In 1981, the Georgens brought  Jacques Cousteau and his team of divers to the mine when the Calypso made an expedition up the nearby Mississippi River.  Since then, it has continued to grow into a popular tourist attraction for mining history buffs and an uncommon destination for experienced scuba divers looking for a unique underwater experience.

The dive was definately unique.  Being that the mine is underground, the water conditions remain constant with over 100 feet of visibility.  While it is cool, and holds steady in the mid 50′s year round, I was perfectly comfortable in a 7mm wetsuit.

Some of the stuff still down there

Some of the stuff still down there

Sites on our dive trips included (but wasn’t limited to) oar carts, scaffolding staircases, massive underground pillars, and of course the famed elevator shaft.  Also, being that it was in a mine, it wasn’t what many would expect.  The mine itself is illuminated with over 500,000 watts of lighting, and since the average depth was about 30-50 feet we could see everything without dive lights.

There were only a couple of negatives to the whole dive experience.  One was the fact that while it was well lit for our eyes, none of the photos we took turned out.  There just wasn’t enough light.  Brighter flashes were needed.   I pulled the photos on this page from their website.  The other negative was the stairs.  As mentioned, this is underground.  And in order to get there we had to descend a series of stairs.  Going down wasn’t the hard part, but rather going back up between each dive (I guess I need to get into better shape!).  Since they had multiple tours going on, we weren’t allowed to stay down below between surface intervals.   Luckily we were able to keep our gear down below, so at least we didn’t have to lug that stuff up and down.  Even still, going up and down those stairs wearing a wet wet-suit was still exhausting.

The famed elevator shaft.

The famed elevator shaft.

All in all, I highly recommend this as a place to go.   It was an extremely unique and thrilling adventure.  We’re actually already planning on going again.

A view of inside the mine

A view of inside the mineThe famed elevator shaftSome of the "Stuff" still laying around

Friday the 13th….and a Bonne Terre Scuba Diving Trip (Part I)

I thought concerns about Friday the 13th was only for those superstitious type.   Normally, I’m not one of those, but this past Friday the 13th may have caused me to rethink my position.   The plan was to leave the dive shop (Adventure Scuba and Snorkel Center) around 9 a.m., and then have about a 10 hour drive to Missouri for a weekend of scuba diving at Bonne Terre Mine.   Unfortunately, the Friday the 13th gremlins had other ideas.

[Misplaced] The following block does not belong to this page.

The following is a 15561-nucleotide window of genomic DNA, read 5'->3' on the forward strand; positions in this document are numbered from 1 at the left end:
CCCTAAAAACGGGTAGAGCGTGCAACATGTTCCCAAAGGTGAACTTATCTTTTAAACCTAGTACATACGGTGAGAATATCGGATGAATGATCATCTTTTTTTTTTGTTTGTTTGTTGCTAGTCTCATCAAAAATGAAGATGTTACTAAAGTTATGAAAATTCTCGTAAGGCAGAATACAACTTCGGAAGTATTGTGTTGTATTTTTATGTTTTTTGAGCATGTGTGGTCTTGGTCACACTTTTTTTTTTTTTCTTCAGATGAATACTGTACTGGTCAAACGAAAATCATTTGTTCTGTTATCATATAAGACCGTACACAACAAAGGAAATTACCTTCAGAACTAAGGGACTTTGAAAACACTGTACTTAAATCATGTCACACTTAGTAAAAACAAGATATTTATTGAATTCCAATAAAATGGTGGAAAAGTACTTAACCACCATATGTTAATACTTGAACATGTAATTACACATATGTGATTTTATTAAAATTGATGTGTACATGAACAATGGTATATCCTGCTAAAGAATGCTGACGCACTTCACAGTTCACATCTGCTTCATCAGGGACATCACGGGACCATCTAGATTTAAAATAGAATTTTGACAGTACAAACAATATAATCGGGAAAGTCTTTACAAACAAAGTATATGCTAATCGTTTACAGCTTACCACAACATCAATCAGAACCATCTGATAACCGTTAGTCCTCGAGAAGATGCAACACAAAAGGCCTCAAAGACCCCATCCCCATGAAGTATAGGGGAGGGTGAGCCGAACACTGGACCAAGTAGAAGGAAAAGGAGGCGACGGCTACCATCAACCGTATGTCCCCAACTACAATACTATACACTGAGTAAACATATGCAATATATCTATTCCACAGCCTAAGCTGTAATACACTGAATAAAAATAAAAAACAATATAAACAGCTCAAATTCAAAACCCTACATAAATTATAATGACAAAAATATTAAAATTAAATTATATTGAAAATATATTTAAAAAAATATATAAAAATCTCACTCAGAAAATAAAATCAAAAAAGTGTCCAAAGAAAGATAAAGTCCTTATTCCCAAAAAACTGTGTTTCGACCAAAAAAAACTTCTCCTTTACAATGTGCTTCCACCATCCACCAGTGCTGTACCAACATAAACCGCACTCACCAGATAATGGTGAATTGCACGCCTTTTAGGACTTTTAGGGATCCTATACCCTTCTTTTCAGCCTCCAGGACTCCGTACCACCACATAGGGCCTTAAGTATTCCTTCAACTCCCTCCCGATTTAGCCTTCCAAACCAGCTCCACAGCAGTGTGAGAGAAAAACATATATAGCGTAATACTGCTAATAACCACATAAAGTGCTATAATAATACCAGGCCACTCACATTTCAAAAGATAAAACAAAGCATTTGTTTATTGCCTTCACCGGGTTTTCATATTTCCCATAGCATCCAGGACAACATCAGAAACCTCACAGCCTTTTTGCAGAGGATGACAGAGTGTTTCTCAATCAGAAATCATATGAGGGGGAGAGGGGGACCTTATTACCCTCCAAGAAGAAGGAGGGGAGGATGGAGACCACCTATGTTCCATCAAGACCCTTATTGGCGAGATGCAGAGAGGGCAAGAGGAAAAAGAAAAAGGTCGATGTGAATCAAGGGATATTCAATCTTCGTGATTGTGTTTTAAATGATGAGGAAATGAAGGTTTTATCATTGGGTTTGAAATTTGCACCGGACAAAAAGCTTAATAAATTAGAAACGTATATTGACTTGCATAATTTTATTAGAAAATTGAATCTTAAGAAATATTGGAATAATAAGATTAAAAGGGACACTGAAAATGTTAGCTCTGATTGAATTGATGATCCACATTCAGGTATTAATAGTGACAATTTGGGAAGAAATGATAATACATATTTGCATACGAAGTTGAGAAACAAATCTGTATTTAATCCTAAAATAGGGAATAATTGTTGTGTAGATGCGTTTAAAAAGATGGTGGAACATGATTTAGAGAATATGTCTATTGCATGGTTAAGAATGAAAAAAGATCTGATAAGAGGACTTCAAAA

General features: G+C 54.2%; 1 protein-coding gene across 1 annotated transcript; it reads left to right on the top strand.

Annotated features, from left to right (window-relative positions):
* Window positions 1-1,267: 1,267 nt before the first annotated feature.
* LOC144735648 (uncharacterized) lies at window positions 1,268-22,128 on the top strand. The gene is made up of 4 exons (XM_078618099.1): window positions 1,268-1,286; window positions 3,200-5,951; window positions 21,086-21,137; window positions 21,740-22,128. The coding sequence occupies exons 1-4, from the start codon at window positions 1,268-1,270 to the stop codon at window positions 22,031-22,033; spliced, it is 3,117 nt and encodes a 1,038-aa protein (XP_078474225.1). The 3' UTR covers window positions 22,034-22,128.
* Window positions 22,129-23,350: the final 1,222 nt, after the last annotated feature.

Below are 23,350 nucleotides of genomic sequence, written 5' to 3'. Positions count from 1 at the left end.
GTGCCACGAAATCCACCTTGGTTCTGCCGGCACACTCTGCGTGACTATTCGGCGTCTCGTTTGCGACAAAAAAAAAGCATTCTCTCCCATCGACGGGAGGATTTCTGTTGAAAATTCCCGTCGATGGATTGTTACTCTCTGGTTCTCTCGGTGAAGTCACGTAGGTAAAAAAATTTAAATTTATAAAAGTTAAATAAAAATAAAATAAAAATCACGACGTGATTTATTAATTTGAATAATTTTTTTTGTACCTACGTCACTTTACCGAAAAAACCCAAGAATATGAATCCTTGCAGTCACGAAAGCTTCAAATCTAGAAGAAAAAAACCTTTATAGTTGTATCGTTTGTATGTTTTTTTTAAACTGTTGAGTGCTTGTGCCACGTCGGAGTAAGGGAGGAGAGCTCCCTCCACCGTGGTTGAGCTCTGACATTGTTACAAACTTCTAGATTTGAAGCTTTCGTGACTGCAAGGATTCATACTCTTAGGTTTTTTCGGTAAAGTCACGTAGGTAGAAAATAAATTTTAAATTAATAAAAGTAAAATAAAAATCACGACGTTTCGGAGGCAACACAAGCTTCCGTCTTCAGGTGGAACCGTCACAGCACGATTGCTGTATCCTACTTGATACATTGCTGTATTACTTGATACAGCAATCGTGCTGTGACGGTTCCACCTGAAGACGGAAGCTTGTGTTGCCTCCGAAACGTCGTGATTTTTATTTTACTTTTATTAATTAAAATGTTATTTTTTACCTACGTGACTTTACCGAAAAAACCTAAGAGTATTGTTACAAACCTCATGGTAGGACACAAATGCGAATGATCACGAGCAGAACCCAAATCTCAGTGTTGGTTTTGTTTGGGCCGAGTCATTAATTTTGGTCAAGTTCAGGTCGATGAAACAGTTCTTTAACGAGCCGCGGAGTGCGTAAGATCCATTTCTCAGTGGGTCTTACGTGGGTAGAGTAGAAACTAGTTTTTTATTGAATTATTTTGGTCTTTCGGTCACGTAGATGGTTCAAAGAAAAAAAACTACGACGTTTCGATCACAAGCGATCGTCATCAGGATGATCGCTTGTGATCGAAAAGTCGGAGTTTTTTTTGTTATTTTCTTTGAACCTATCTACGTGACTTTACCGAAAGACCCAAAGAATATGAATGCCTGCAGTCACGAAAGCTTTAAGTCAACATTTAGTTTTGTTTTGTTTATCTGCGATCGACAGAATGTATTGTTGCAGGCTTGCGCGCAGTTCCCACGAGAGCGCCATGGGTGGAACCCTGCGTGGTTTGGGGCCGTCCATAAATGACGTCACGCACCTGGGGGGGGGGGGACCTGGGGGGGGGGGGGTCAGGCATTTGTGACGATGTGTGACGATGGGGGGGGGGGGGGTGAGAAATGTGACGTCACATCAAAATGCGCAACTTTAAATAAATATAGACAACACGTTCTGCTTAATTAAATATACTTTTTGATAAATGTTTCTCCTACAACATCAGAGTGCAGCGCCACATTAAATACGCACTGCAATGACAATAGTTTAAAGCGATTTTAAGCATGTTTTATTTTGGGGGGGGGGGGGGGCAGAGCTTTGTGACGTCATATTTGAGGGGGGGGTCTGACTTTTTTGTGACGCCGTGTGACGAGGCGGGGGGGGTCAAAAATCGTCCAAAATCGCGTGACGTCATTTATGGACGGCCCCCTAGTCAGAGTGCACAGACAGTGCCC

When we made the plans, I was told we would be taking a “bus” down.  So, I envisioned a charter bus scenario with rows of seats and a smelly bathroom in the back.  I must admit I was pleasantly surprised when I saw the ride we would have for the trip to Missouri.   Technically, it wasn’t a bus.  Instead, it was a moving home!  An RV to be exact.  There were couches, a bed in the back, satellite TV’s, beers in the fridge, and quite literally tons of food.  Anything from fresh fruit to pizza’s that could be cooked on the road in the microwave.  Of course I couldn’t resist, and immediately texted my friends and rubbed it in a bit while they were toiling away at work.

With the ample space, everyone’s scuba gear and luggage was packed away nicely underneath and in the car we were towing behind.  There was 10 of us in all, and everyone was ready for a fun weekend of diving.  It was about 9:30 by the time we left the shop, so things were off to a great start.

Then, as luck would have it, about 15 minutes down the road, we heard a loud ‘pop’ followed by the smell of burned rubber and the sound of tire parts banging the roadway beneath us.  Right away, we knew we had a flat.  Luckily, we were near a highway rest stop, so we safely pulled off the road.  Of course, we light heartedly made jokes and it didn’t take long for the Friday the 13th discussion to come up.  Bob, the owner of the RV, immediately contacted his insurance company.  We were told it would be a couple of hours before somebody could make it out to us.  With that, there wasn’t much option but to go ahead and crack open a couple of cold beers.  “It could be worse!”

As promised, Progressive Insurance had us on our way in a few hours.   We didn’t feel it was a big deal, and just chaulked up the experience as part of the adventure.